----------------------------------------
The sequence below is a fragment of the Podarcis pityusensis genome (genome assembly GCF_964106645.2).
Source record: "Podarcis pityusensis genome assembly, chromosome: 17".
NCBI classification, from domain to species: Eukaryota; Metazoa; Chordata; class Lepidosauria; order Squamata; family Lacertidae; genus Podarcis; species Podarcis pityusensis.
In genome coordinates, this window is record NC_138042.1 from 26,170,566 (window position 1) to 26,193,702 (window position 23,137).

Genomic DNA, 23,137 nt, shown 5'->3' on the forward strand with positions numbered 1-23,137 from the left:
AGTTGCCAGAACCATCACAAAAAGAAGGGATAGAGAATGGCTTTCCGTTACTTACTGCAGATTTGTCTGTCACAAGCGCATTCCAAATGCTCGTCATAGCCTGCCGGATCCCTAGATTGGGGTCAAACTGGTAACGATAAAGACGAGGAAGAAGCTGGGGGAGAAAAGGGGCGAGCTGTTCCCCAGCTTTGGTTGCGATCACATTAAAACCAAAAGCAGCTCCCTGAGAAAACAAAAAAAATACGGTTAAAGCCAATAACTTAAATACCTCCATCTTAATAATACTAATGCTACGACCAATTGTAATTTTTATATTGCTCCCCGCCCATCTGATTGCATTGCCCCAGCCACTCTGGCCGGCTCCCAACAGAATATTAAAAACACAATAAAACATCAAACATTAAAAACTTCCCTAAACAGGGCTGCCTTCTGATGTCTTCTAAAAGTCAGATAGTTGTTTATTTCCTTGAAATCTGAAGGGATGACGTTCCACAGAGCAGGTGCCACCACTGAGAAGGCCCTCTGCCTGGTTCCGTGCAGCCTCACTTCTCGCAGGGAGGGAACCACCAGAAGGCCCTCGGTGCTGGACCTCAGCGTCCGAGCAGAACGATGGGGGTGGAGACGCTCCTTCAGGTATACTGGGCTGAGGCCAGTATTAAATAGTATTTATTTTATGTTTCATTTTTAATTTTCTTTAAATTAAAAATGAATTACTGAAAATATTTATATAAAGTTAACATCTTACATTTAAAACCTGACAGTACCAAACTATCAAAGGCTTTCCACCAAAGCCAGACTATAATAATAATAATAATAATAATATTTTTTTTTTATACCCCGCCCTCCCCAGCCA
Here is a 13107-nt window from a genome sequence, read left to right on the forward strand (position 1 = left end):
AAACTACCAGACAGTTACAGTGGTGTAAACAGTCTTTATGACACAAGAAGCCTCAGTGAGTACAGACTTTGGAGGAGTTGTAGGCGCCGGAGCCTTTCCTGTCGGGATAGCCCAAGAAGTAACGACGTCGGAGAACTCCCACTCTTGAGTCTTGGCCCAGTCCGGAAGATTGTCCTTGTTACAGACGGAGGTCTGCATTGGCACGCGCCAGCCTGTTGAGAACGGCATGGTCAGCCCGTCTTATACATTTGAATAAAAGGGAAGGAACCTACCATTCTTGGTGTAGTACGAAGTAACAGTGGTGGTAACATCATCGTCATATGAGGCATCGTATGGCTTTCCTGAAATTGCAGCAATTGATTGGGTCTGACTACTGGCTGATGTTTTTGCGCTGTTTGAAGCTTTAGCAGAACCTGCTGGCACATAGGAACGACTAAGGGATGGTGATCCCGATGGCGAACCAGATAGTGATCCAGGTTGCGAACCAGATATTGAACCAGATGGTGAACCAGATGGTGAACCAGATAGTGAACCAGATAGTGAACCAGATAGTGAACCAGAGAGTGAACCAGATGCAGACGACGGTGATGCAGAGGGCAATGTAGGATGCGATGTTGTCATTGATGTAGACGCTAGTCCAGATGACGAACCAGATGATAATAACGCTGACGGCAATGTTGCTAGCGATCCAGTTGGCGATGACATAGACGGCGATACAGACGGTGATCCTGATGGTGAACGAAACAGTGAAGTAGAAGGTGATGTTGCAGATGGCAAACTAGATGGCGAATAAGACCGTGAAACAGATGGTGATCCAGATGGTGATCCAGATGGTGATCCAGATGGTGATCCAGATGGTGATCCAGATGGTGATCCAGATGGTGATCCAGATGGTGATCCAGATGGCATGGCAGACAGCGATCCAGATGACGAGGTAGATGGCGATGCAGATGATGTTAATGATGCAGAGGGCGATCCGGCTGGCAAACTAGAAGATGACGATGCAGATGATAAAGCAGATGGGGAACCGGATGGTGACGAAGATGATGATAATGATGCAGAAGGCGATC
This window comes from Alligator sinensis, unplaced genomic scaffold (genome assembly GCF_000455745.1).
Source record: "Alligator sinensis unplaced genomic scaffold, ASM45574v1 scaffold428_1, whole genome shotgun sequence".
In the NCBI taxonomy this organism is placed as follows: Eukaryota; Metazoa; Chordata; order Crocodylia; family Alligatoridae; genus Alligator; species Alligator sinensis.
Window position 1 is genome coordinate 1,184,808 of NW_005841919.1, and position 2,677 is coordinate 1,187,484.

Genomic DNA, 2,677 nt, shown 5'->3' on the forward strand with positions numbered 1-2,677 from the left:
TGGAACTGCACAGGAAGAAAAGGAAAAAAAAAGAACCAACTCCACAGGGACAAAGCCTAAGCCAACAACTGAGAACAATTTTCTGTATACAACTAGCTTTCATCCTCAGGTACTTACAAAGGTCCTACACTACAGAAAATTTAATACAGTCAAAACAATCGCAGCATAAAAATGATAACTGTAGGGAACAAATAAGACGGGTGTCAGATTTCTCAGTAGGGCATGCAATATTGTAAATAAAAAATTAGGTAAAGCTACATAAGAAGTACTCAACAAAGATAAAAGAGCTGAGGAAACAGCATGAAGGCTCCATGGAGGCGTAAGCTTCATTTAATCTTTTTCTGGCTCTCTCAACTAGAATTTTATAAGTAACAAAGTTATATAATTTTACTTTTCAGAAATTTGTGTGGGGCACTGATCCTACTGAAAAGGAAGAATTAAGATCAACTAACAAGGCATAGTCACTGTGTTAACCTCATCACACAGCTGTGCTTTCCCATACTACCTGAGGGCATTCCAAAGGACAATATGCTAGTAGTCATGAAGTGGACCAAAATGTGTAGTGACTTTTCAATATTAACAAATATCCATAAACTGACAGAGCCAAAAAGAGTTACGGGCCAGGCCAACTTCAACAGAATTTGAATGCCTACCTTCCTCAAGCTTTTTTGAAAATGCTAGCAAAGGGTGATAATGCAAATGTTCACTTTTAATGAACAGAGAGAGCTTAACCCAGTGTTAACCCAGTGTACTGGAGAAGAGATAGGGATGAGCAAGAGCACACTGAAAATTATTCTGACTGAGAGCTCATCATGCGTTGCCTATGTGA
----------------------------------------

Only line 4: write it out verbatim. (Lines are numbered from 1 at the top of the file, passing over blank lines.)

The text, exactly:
In genome coordinates, this window is record NC_138042.1 from 26,170,566 (window position 1) to 26,193,702 (window position 23,137).